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9 months ago
Ladies and gentlemen,
It is a privilege to be here tonight to honour the Reverend Bill Crews and to celebrate his remarkable three decades of making a difference in the lives of the poor and the homeless in this country.
Of course Bill’s good works, his conveying of mercies big and small on these cold streets, go back even longer than the round number of 30 years.
It was late 1969 in King’s Cross where Bill first visited the Wayside Chapel and became involved in voluntary programs there.
What many don’t know is that back then Bill was an engineering whiz. He was doing microelectronic research into the properties of silicon and even built the first machine to grow ultra-pure single crystal silicon in Australia - the element used in virtually all modern electronic equipment and why we call Silicon Valley, Silicon Valley.
But he turned his back on that to do what we now all know him best for. He gave up a comfortable life and a smooth path for the hard road less taken of helping his fellow Australians.
When we are young, many of us are taught the story of Jesus and the fishermen. Peter and some of the other disciples are hard at work on the Sea of Galilee but nothing is biting. Jesus instructs them where to cast their nets and the resulting haul is so big they struggle to bring it to shore. Over a fish breakfast Jesus tells the fishermen to leave their fishing behind and follow him.
When I think about Bill’s story I think about that Bible story. In leaving engineering and the wonders of silicon, Bill was called to abandon his nets and become a fisher of men.
But the loss to the world of engineering has been a gain for the poor, needy, addicted and afflicted of Sydney and Australia.
Bill calls himself Christian and he actually follows through and acts the way Christians say people are meant to act. This is no easy, and not so common, thing.
Times are tough out there. Bill was recently in the media reporting from the frontlines how homelessness was now worse than ever in Sydney.

And of course, it’s not just a Sydney thing - it is nationwide.

At the core of the problem: domestic violence, drug addiction, family breakdown, and poverty.
Almost half of homeless are mums and kids.

One in ten people sleeping rough in Sydney are veterans.

And the fastest growing group of people experiencing homelessness are older women aged 65 to 74.
We are fortunate on our side of politics to have a Shadow Homelessness Minister in Jason Clare who is well aware of the grim reality - who wants to address these issues instead of just trying to put ‘a positive spin’ on them.
I have seen these issues too in Melbourne and Canberra, Kalgoorlie and Bundaberg when I’ve had the chance to go out on the streets with volunteers.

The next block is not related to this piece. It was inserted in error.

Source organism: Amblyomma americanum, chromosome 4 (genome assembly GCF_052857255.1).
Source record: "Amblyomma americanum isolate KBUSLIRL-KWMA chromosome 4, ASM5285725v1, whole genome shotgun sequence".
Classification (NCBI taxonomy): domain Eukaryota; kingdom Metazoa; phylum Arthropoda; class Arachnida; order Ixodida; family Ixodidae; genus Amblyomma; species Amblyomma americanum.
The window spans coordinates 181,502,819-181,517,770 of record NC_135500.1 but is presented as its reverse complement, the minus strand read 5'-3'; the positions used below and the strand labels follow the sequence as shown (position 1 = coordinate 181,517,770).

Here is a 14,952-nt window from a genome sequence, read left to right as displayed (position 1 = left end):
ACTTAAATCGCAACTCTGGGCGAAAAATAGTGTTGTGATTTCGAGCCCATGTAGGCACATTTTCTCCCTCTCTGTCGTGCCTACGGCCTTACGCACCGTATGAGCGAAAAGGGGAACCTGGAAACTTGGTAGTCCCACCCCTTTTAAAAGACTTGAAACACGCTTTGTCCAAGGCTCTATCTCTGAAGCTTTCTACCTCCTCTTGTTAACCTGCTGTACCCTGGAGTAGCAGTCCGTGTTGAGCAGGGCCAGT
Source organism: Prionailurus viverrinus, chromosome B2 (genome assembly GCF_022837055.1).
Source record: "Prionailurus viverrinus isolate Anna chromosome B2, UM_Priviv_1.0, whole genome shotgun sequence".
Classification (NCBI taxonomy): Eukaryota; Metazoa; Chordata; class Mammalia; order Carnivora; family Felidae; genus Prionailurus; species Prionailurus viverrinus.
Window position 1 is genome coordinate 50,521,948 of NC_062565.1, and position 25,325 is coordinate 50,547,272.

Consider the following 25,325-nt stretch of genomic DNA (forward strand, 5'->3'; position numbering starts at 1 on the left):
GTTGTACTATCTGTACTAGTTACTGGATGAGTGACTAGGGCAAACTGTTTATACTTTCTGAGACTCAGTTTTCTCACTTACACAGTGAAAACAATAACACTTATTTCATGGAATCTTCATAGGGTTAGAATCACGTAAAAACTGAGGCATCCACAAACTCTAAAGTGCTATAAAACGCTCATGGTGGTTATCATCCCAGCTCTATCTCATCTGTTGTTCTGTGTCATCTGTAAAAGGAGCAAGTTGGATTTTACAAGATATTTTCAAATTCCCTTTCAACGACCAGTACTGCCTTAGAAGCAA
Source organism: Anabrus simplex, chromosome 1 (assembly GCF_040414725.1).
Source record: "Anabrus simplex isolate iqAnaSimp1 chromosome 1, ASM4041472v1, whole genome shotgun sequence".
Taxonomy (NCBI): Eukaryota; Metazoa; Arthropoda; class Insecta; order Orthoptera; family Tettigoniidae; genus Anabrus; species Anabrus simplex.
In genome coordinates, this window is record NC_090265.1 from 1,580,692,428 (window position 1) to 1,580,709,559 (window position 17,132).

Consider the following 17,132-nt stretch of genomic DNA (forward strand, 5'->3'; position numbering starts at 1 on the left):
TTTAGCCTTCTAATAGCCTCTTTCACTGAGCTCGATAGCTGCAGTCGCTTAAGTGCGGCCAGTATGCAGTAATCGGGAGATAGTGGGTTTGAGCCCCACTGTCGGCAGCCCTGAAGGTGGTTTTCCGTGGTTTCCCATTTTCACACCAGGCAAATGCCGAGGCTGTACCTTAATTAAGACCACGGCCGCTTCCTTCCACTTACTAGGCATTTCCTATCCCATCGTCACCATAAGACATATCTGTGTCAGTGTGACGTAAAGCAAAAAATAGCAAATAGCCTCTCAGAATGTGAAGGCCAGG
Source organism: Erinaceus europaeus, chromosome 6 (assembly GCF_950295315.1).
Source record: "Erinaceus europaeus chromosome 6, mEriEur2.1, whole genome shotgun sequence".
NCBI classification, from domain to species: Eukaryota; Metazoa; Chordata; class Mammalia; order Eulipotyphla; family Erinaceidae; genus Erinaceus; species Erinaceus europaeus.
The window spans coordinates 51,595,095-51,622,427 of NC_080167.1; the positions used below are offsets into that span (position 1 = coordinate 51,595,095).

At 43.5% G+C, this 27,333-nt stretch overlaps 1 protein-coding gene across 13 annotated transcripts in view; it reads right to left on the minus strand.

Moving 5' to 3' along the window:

Not long after our defeat at the federal election in May I had visited the Uniting Care breakfast service in Canberra in the shadow of Parliament House.
I must have had a hang-dog expression on my face because as I mixed with the volunteers cooking the pancakes for the hungry homeless men these nice female volunteers gave me looks of sympathy and brave keep-a-stiff-upper-lip smiles. That sympathy didn’t make me feel much better. But they put me to work and later that morning as I poured coffee for the hard-bitten homeless men it got worse. These poor blokes who didn’t have two cents to rub together, put their arm around me and offered their commiserations and sympathy for my position. That was a bit harder to take.       
But it is tough out there. And I see it in my shadow portfolios which cover among other things the National Disability Insurance Scheme and the administration of Centrelink. Unfortunately not everyone is taking the light into the dark ends of society the way Bill Crews and those who work with him do.
Many Australians receiving welfare are barely above the breadline. They are often at breaking point and battling giant obstacles. Their welfare trickle - like the bard said about the quality of mercy - drops like the gentle rain from heaven. It can be the difference between a life that is tough but functional and one of total destitution and dysfunction.
I look out on this room and I see people from both sides of politics, from business, academia and the media. I see good people. Some people who would share my poitics. But despite our differences, I don’t for a second believe there is one person in this room who would be comfortable with the status quo. I believe in a world where it doesn’t fall to the Bill Crewses of the world to catch those who are falling through the gaps. I’d like to see an Australia where the Bill Crewses are the icing on the cake.
As times get tougher we must guard against being pitted against each other.
We all have to guard against a hardening of the Australian heart.
We could all stand to look at one another with a little more humanity.
In other words, we could all take a leaf out of Bill Crews’s book.
Congratulations Bill and thank you
Social Services